In this monthly column and elsewhere, I haven’t hesitated to call out the SEC on misguided enforcement cases and policy decisions. But as I wrote two years ago, when the SEC is on the right track, it’s equally important to give credit and urge the agency to stay on course.
Such is the case right now with many aspects of the SEC’s enforcement program. Former Chairman Jay Clayton and his erstwhile enforcement co-directors, Steve Peikin and Stephanie Avakian, left the program in arguably its best shape in over a decade, even if still imperfect. It would therefore be a shame if incoming SEC leadership reflexively reversed course in a rush to distance itself from the outgoing administration and to signal an intention to “crack down” and “get tough.”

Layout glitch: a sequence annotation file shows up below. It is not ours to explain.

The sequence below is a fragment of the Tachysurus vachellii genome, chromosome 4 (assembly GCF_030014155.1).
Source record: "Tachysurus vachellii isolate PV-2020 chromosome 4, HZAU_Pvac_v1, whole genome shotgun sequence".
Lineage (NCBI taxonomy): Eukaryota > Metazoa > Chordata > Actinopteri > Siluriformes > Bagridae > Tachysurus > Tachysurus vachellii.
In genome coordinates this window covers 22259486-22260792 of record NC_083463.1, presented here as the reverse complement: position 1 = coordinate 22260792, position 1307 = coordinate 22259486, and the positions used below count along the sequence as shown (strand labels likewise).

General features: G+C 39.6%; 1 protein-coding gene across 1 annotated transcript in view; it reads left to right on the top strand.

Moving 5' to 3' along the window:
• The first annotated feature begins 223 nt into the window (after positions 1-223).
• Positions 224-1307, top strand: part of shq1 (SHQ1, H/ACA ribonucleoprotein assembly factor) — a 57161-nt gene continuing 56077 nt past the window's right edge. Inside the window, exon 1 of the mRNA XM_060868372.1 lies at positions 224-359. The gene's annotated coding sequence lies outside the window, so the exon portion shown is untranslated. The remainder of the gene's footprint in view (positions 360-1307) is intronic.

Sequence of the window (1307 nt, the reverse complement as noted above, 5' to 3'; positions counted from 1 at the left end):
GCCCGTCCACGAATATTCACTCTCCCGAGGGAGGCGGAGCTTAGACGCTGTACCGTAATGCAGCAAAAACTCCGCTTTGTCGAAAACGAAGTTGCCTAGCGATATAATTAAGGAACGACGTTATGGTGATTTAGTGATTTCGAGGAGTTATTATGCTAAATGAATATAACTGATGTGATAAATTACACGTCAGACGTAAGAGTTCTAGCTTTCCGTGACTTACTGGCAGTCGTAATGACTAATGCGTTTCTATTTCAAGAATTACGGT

Here are six specific elements of current SEC enforcement policy that new leadership should enthusiastically embrace and leave intact.
‘Enforcement 40’ for 2020
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